Rayman Legends makes zero sense. Ubisoft Montpellier has taken one of gaming’s oldest genres—the 2D platformer—and pumped it full of nitrous oxide until the boundaries can no longer hold. We’re still laughing when the genre itself explodes. Post-level screens, normally reserved for statistics or skipped altogether, play out like miniature, confetti-drenched bacchanalia with a heavy dose of disco. Successful play unlocks a stable of floating creatures made from balloons and toast.
And then there is the game proper, in which running and jumping covers a mere fraction of the potential activities. Some levels are horizontal-scrolling shooters like Gradius. Some revolve around music-rhythm cover songs of popular karaoke. Sometimes you shrink and slog through the innards of rotted fruit. Sometimes you turn into a duck.
Defeat the requisite boss and you thwack your nemesis out beyond the planet’s atmosphere, where he soars through the stars, eventually landing in the hindquarters of a constellation shaped like a pig. The camera zooms in and you discover that he’s landed upside down in a crater on the surface of some far-off moon inhabited by devil-like creatures. With their pitchforks they jab his backside; each jab sounds a note, with each successive victory adding another musical element—harmonies, bass, percussion—to this strange galactic song. Like I said: Rayman Legends makes zero sense.
The focus never lingers on one element for too long; soon you’ll be using a slingshot to shoot down dragons or glazing massive gingerbread cookies to form walkways. It feels like a return to the experimental days of two decades ago, when, having access to CD-ROM and 32-bit CPUs for the first time, developers pushed on doors never before thought to open. It was a time of marvelously haphazard creativity.
Rayman itself came from this period, originally made for the Atari Jaguar before being ported to the Sony PlayStation and finding an audience. The animation and riotous array of color was like nothing seen up to that point. On Rayman Legends, Michel Ancel and his team at Ubisoft Montpellier harness the power of modern systems toward an end greater than just another realistic simulation; they take us back to that time when anything seemed possible. The difference is that now it actually is.
“Legends is a risk,” Ancel admitted to Eurogamer during the recent wrap-party outside their studio. “When you look at people’s everyday lives they’re used to eating the same thing: burger, pizza, some other dish. But they’re not used to trying new things.”
A 2D platformer is a known commodity, of course. But what Ancel and his team do within the expected conventions makes Legends more than a pretty Mario imitation. In many ways, it outshines New Super Mario Bros. U, at least in panache and exuberance. Whereas that game is perhaps Ancel’s aforementioned burger, expertly made, Rayman Legends is a combination platter: mandarin orange slices and potato empanadas, pistachio-crusted rainbow trout with some Comte cheese and fresh leeks, all finished with an oozing volcano chocolate cake. It’s too much: bitter, sweet, salty, umami. But the ecstatic variety is what keeps you coming back, the desire to see what flavor arrives next.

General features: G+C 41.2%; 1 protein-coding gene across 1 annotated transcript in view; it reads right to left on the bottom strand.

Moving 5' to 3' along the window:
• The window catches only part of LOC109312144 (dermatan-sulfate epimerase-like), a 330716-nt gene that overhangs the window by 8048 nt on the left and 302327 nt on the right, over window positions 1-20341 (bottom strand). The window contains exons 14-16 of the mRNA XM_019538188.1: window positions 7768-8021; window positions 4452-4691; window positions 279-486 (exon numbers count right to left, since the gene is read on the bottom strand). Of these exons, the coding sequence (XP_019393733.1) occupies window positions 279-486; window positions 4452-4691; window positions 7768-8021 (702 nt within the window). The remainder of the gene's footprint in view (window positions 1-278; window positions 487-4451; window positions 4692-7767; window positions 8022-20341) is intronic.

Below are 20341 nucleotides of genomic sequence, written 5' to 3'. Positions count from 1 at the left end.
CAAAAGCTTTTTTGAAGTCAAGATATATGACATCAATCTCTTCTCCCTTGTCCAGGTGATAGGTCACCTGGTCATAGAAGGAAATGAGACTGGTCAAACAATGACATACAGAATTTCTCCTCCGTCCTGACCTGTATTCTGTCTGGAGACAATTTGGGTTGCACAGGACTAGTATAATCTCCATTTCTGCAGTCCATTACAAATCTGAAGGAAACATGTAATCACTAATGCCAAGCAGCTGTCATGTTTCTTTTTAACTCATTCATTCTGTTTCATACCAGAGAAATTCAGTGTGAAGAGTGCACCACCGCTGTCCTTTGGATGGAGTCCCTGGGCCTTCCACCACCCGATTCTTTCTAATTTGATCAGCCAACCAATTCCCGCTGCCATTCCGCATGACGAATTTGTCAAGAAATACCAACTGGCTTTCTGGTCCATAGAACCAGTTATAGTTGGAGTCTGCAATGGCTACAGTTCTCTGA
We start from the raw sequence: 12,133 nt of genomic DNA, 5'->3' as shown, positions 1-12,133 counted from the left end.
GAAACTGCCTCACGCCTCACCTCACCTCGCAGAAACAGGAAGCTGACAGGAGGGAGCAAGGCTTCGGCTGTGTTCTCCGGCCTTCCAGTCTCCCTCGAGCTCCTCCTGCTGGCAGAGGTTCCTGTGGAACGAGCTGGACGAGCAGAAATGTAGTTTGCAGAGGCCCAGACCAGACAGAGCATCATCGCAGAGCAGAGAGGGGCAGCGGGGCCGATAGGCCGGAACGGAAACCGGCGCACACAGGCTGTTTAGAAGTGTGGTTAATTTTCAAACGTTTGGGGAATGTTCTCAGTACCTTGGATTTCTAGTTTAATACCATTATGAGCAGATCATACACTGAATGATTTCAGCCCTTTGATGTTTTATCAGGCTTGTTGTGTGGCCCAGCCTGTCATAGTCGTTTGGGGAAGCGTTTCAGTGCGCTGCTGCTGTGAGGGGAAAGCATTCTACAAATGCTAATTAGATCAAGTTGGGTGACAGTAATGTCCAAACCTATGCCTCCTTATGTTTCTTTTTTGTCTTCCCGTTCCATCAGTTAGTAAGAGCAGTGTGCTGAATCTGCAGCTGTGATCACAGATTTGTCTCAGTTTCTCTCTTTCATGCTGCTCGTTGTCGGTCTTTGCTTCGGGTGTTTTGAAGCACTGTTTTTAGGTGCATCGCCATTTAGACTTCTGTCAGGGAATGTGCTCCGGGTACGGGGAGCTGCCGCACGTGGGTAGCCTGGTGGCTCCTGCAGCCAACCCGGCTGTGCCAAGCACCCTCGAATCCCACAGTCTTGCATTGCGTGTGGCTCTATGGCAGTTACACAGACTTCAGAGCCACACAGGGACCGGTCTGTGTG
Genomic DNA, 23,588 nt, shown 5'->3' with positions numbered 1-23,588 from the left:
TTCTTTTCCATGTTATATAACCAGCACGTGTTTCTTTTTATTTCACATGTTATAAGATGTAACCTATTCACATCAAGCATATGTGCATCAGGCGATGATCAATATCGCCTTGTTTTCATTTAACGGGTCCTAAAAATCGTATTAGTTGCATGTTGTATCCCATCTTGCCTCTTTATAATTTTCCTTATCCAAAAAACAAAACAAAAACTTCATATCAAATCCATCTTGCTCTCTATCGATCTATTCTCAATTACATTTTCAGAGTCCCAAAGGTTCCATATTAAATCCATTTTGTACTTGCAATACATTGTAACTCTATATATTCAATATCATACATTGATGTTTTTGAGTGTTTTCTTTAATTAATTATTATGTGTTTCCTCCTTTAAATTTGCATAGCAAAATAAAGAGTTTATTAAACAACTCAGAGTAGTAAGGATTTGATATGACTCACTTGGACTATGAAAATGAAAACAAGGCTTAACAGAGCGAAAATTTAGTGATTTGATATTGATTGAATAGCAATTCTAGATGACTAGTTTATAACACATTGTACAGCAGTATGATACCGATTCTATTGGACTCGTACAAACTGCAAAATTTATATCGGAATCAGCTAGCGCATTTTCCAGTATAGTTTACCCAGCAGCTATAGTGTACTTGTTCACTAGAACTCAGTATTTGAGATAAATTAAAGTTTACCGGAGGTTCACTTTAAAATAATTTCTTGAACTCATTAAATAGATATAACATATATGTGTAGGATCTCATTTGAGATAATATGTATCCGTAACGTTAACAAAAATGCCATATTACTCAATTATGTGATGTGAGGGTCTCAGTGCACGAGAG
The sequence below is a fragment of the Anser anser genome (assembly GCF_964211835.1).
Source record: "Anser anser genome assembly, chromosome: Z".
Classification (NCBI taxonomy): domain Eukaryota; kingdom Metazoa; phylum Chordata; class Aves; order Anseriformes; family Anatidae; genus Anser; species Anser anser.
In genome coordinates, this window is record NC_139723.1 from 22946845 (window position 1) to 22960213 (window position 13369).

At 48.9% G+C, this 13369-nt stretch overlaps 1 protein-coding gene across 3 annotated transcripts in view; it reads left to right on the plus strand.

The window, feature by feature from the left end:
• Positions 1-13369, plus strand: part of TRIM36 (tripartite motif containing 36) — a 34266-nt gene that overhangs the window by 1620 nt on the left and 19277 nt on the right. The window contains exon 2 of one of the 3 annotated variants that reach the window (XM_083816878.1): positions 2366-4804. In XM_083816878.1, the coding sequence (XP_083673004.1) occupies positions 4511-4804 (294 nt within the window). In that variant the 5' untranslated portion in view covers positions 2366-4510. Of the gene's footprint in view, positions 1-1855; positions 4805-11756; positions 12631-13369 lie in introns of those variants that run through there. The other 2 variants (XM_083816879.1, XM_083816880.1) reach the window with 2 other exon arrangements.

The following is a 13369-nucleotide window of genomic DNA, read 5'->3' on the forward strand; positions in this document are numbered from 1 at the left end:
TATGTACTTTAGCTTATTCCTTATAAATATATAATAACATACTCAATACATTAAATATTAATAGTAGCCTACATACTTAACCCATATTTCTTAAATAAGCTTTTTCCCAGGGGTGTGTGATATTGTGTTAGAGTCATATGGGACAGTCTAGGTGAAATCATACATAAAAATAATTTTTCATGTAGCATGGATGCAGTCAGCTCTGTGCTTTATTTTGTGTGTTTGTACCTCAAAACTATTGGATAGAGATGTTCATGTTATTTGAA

In sheer mechanical variety, then, they one-up Nintendo, but they also prove capable of doing this in an even more mechanical manner: that is, in their utilization of Nintendo’s hardware itself. Rayman Legends was, after all, meant to release exclusively on Wii U, until the system failed to gain traction and Ubisoft decided to port the game to competing platforms. But it’s on the second screen of the Wii U’s GamePad that the flair Ancel and his team have brought to the project is best exhibited.
While playing with the GamePad, the controller’s screen displays a mysterious wooden crate, the surrounding air slowly filling with bubbles. You come to an impassable obstacle, unsure what to do. Then you hear something that sounds like knocking. On the controller, a strange green bug-thing grips its hands into fists and knocking on your controller’s screen. This is Murfy, newly freed from the crate. He flies off the top of your controller screen and into view on your television, where he’ll hold back flaming eyeballs, cut ropes to create a swing, pull up heavy doors, and, of course, tickle enemies.
Little is explained. Eventually it all seems like a sort of inevitability; yes, of course I should release this green super-fly to go tickle the ax-wielding grunt that stands in my way. Maybe Rayman Legends feels so good to play because, in giving you the ridiculous and telling you it’s quite normal, Ancel and his team have designed, in their own way, the most realistic and honest game they could. They have created a universe in which whimsy and exuberance is the norm.